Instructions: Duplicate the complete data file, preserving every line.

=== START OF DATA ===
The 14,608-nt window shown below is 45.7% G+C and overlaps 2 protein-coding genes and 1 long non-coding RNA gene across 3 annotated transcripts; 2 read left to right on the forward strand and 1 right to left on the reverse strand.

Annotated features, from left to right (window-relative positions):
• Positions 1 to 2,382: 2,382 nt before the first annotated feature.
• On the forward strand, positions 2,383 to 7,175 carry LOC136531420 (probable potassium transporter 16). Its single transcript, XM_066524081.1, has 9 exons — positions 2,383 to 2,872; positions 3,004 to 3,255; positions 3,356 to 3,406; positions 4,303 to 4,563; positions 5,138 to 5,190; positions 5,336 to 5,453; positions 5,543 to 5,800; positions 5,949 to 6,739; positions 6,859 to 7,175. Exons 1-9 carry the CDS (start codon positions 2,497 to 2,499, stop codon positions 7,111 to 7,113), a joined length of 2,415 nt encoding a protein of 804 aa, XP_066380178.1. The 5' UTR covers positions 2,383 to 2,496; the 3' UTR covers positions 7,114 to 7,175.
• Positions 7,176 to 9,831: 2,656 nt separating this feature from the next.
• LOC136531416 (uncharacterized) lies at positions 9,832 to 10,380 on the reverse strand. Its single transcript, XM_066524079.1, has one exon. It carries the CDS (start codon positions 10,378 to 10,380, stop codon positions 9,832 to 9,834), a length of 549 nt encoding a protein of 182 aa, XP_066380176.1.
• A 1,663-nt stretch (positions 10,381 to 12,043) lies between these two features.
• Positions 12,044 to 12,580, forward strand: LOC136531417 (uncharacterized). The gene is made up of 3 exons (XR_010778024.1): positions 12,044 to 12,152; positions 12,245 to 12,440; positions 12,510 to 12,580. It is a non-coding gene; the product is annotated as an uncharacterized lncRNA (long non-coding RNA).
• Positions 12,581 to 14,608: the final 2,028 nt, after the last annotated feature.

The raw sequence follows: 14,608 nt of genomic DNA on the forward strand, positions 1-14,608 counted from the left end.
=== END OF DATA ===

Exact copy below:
The 14,608-nt window shown below is 45.7% G+C and overlaps 2 protein-coding genes and 1 long non-coding RNA gene across 3 annotated transcripts; 2 read left to right on the forward strand and 1 right to left on the reverse strand.

Annotated features, from left to right (window-relative positions):
• Positions 1 to 2,382: 2,382 nt before the first annotated feature.
• On the forward strand, positions 2,383 to 7,175 carry LOC136531420 (probable potassium transporter 16). Its single transcript, XM_066524081.1, has 9 exons — positions 2,383 to 2,872; positions 3,004 to 3,255; positions 3,356 to 3,406; positions 4,303 to 4,563; positions 5,138 to 5,190; positions 5,336 to 5,453; positions 5,543 to 5,800; positions 5,949 to 6,739; positions 6,859 to 7,175. Exons 1-9 carry the CDS (start codon positions 2,497 to 2,499, stop codon positions 7,111 to 7,113), a joined length of 2,415 nt encoding a protein of 804 aa, XP_066380178.1. The 5' UTR covers positions 2,383 to 2,496; the 3' UTR covers positions 7,114 to 7,175.
• Positions 7,176 to 9,831: 2,656 nt separating this feature from the next.
• LOC136531416 (uncharacterized) lies at positions 9,832 to 10,380 on the reverse strand. Its single transcript, XM_066524079.1, has one exon. It carries the CDS (start codon positions 10,378 to 10,380, stop codon positions 9,832 to 9,834), a length of 549 nt encoding a protein of 182 aa, XP_066380176.1.
• A 1,663-nt stretch (positions 10,381 to 12,043) lies between these two features.
• Positions 12,044 to 12,580, forward strand: LOC136531417 (uncharacterized). The gene is made up of 3 exons (XR_010778024.1): positions 12,044 to 12,152; positions 12,245 to 12,440; positions 12,510 to 12,580. It is a non-coding gene; the product is annotated as an uncharacterized lncRNA (long non-coding RNA).
• Positions 12,581 to 14,608: the final 2,028 nt, after the last annotated feature.

The raw sequence follows: 14,608 nt of genomic DNA on the forward strand, positions 1-14,608 counted from the left end.